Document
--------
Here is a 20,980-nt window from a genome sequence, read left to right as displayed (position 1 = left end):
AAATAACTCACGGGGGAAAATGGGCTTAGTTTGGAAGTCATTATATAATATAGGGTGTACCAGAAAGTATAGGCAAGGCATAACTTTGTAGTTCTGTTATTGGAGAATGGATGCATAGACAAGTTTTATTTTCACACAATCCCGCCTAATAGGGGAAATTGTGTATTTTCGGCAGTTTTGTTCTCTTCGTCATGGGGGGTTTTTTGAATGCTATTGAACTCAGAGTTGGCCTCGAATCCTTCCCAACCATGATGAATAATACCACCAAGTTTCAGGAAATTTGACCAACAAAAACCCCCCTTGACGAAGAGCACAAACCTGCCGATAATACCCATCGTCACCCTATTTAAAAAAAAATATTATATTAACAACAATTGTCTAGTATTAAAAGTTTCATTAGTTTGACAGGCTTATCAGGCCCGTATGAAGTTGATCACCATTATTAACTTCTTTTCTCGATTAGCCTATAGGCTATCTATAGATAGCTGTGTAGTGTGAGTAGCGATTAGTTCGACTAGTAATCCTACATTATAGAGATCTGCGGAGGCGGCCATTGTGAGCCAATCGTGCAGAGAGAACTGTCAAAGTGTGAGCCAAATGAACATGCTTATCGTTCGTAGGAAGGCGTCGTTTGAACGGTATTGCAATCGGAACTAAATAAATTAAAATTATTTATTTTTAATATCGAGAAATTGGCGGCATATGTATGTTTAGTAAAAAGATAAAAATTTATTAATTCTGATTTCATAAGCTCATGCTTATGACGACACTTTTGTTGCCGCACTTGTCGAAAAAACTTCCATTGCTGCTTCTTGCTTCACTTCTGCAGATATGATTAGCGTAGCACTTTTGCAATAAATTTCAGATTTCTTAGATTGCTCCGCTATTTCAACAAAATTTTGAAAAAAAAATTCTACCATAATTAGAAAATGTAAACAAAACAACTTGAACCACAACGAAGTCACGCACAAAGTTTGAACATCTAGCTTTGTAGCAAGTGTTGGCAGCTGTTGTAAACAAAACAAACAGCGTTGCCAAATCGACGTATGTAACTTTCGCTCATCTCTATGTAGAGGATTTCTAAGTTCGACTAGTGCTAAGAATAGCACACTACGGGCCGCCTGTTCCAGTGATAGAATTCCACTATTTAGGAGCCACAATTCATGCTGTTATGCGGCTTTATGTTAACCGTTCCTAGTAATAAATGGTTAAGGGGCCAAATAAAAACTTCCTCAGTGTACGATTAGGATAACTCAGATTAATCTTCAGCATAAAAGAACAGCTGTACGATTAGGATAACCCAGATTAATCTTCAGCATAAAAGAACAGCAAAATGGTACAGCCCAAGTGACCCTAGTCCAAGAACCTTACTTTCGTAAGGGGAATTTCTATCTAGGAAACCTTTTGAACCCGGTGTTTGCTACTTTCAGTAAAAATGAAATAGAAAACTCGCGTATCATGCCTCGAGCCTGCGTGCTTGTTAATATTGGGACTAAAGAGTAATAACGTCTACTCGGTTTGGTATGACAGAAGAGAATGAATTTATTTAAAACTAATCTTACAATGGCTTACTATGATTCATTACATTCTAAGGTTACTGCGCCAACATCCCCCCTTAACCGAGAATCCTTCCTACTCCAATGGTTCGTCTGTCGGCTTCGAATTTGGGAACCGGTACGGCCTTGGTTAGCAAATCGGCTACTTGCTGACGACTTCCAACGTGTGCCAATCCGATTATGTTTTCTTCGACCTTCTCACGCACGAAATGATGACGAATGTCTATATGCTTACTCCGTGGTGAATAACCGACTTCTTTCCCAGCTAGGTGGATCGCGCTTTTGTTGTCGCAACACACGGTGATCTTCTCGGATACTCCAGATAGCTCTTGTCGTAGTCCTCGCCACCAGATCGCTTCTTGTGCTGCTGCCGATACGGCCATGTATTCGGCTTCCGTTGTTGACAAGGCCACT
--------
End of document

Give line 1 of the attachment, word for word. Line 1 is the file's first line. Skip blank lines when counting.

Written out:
Here is a 20,980-nt window from a genome sequence, read left to right as displayed (position 1 = left end):